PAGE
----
But the other things that are troubling me are harder to counter. One of the "life-controlling disorders" they treat is "unwed pregnancy", and there's an adoption agency attached to the home. Pregnant girls are apparently given only two choices: keep the baby or give it up for adoption, and "pregnant girls are given priority because there is such a brief window to make the decision for life" (this is a paraphrase--to the best of my recollection--from an interview with founder Nancy Alcorn in Christianity Today). It leaves me with a flavor of Magdalene Laundry or adoption mill. They do state that girls must make the application themselves and choose for themselves to go there, but it seems to me that it would be easy to coerce a frightened teenager into applying. I can't tell how stringent the checks are that might prevent coercion.

And then there's the concern that same-sex attraction might also be one of the "life-controlling disorders" they treat. This is purely out of my head, and nothing I could find supports it, but on the other hand there's very little to indicate that if, for example, a girl's self-injury is due to inability to reconcile her suppressed lesbian desires with her religion that she'd be encouraged--or even allowed--to come out. I did find one blog that stated that Mercy Ministries has no position one way or the other on homosexuality, but no information directly from the source to corroborate or disprove that.

Also there's the emphasis placed on abstinence from sex (again from the Christianity Today interview). Maybe that makes some sense for teenagers--maybe--but for adult women it's ridiculous. Alcorn talks about having dated a man who lived in another city, and when he came to visit she didn't even let him sleep on her couch, because proximity might be too tempting.

Lastly, and maybe this is stupid, but calling women up to age 28 "girls" is offensive.

On the other hand, chocolate. But seriously. There is probably a need for places like this, and most of my concerns are purely guilt-by-association and what-if. So is it a decent-enough charity to give a couple bucks to for the immediate gratification of a sugar rush, or even the value of a cake or plate of brownies?

I've spent a fair amount of time googling in hopes of finding something concrete, but there's nothing. Does anyone have any other information on this organization, good or bad?

1. Should I bake/buy something to donate to the sale?
2. Should I buy anything from the sale?
semperfiona: (Default)
When talking with different people about my own realization of my
sexuality, I keep remembering my college friend Lora, with whom I had a
late-night conversation about whether or not we were or might be bi. We
both said something about being willing to find out...and then got
scared of the obvious next step and ran away from the whole
conversation. So I googled her name a few weeks ago, and I find an out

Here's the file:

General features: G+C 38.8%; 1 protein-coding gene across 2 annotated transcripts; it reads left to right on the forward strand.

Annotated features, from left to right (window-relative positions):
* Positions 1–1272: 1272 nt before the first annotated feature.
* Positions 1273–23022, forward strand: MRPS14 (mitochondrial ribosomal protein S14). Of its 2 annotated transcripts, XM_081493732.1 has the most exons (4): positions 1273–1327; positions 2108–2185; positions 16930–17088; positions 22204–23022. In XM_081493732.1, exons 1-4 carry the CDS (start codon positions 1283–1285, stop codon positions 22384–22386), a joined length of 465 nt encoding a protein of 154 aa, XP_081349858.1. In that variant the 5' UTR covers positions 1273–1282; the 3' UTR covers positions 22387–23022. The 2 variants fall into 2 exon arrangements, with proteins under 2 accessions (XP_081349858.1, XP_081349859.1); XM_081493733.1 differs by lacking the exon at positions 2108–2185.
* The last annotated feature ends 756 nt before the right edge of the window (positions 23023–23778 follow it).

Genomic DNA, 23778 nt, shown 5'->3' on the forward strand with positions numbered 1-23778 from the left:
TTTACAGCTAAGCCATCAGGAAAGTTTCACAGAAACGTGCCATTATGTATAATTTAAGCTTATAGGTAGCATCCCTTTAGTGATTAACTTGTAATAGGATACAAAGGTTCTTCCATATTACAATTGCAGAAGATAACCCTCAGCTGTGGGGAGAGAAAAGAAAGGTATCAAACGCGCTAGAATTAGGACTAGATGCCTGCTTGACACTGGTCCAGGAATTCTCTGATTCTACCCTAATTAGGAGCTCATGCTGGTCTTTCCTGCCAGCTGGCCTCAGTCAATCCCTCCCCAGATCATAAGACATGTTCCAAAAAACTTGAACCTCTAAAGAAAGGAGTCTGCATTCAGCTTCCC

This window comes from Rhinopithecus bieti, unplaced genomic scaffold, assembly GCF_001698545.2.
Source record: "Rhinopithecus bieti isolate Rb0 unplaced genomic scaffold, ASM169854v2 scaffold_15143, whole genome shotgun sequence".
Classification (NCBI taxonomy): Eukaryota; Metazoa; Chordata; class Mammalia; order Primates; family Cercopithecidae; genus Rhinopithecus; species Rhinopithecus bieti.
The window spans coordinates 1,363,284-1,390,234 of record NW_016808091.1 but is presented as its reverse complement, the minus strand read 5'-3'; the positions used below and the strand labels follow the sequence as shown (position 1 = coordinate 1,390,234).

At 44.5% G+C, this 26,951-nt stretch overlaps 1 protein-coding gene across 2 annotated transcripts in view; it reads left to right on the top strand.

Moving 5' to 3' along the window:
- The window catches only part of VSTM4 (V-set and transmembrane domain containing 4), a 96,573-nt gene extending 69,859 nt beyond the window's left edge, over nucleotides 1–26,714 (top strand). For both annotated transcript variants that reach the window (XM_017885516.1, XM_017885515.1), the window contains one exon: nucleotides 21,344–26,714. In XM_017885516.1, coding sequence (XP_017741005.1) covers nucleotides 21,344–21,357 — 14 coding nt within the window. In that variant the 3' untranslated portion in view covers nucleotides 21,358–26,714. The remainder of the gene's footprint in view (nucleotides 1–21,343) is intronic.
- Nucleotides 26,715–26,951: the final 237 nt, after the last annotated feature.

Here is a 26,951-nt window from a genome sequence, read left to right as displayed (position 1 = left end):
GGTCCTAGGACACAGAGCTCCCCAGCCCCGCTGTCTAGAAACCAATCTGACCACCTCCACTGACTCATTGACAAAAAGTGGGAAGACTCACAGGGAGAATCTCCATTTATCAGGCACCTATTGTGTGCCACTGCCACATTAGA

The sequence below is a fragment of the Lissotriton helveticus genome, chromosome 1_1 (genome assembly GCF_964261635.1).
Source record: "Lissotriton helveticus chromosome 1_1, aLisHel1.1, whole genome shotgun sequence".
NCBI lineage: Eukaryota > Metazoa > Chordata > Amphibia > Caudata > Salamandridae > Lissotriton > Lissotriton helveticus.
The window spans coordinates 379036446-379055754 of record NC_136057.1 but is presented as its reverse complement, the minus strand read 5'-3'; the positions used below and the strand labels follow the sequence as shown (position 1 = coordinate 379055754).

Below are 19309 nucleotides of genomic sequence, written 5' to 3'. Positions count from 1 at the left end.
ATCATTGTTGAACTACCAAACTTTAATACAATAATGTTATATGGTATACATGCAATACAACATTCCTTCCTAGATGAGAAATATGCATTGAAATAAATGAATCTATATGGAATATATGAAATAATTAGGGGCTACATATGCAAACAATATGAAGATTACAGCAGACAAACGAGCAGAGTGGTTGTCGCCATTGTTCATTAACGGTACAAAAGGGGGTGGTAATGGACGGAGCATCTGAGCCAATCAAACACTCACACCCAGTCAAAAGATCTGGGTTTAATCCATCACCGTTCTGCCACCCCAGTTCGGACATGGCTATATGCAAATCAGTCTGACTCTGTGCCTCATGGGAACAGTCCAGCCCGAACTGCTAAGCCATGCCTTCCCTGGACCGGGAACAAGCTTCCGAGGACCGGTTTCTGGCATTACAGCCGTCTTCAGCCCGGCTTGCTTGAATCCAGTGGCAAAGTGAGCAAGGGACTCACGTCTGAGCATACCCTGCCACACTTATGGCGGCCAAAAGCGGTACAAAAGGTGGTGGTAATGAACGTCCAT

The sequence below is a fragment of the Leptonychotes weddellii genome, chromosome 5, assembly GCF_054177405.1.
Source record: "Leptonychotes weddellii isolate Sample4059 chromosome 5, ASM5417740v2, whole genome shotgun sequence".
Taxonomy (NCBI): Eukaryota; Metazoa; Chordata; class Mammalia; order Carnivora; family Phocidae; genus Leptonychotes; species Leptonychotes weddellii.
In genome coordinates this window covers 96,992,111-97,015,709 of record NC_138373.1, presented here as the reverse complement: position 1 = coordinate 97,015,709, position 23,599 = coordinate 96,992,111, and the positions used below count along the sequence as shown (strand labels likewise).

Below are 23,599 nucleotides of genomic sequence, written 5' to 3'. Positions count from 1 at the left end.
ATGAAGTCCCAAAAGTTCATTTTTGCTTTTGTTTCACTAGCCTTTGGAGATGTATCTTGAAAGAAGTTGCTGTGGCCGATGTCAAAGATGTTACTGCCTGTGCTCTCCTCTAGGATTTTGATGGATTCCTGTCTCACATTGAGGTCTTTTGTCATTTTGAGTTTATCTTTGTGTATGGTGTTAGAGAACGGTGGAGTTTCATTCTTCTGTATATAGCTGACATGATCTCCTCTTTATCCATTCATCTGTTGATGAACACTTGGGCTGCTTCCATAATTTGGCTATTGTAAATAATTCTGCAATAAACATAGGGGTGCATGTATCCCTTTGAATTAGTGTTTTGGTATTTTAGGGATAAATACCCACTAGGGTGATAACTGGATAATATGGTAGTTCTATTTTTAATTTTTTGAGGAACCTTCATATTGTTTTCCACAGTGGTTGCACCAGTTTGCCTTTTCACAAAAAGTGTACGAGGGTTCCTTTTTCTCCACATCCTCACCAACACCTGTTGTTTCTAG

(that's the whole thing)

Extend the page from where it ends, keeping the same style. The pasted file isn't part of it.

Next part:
bi poly chick, working at IU. I just emailed her to ask if she's that
same Lora. I tried to give enough context that she'd remember me, enough
present day to try to make myself sound interesting, but not so much
that it'd overwhelm a complete stranger or be annoying if she wasn't
interested in getting back in touch. We shall see.
semperfiona: (rosa crowned)
This has the potential to be interesting, in the Chinese sense. I feel
that Rosa's school experience will be better if we are able to be open
with the school about our family configuration. So I called up the
Catholic school today and asked them some questions.

I said I had read a news item about a child somewhere being refused
entry to a Catholic school because her parents were a lesbian couple. (I
can't actually remember whether the parents were men or women. But it
doesn't matter for the purpose.) I asked whether that was a policy or
just that particular school. The secretary didn't know. She said it had
never come up before, but it "might be a problem." Would I like to talk
to the principal? I said yes, and proceeded to ask him the same
question. I got much the same answer, along with "I'd have to check with
the pastor and the archdiocesan council, but it would seem to conflict
with our Statement of Christian Witness."

Said item turns out to be some sort of document that the enrollee's
parents are supposed to sign. I have asked them to send me a copy, since
it normally isn't part of the registration process but is sent home
later, "after school starts." If I can't assent to whatever is contained
in that document, then I'm not going to allow Rosa to be enrolled there.
But I gave them my proper name and mailing address to send it to, so
there is no more chance of closeting ourselves with that school in any
case.

When I told Tammie this, she wondered how long it would take for the
gossip mill to get back to Ray's family. I'd like to hope the school
administration could be more discreet than *that*, but well, another
day, another adventure.
semperfiona: (higgledy piggledy)
It's not my best work, but...

Rimini pimini
Naval recruiters now
Hire homosexuals, but
Still have some slots;

Ultra-traditional
Specification re-
Quires the enlistment of
Masochists, sots.
semperfiona: (Default)
The moment one has a sudden urge to kiss a coworker in the lunchroom is a good time to just leave the room without speaking to her.
semperfiona: (Default)
Picture the scene...frustrated and horny little bisexual redhead Fiona goes looking for a lesbian porn video. Read more... )
semperfiona: (Default)
Snow White is Rosa's favorite movie. We were watching it tonight, and she announced, "Someday my Princess will come."
semperfiona: (Default)
It's so depressing working with people who are judgmental and clueless about same-sex relationships. None of them know about us, of course, and living in the closet is itself depressing, but listening with a smile to the snide commentary of coworkers is even worse. Just now, some women were hanging around talking, and said something about how one of them hated it when you come up behind her and play with her hair. I said, "I'd have to be a lot closer friends with someone to let them play with my hair." (I was thinking of Jen; playing with each other's hair is one of our favorite ways to express affection.) One said, "But she and I are close." I said, "Not like that." She answered, "Oh, you mean opposite sex close." I said, "I mean, romantically entangled." Which isn't entirely accurate, on reflection, but no one in that group was going to get into my 'cuddly-friends' category, either.

For some reason, and it may have just been non sequitur, she then asked the group, "Did you hear about that high school where the two girls were elected class sweethearts?" I refrained from commenting, as the rest of them said things like "It just shows..." with the deprecatory inflection that always means "...how society is going down the drain." Meanwhile I was thinking how I wished my high school had been that open-minded. I don't know of *any same-sex couples during my high school years. This may be because I myself was a judgmental fundamentalist christian at the time (people do change, don't they? ;-) ) but if they were openly gay even I'd have known. There just weren't any out couples.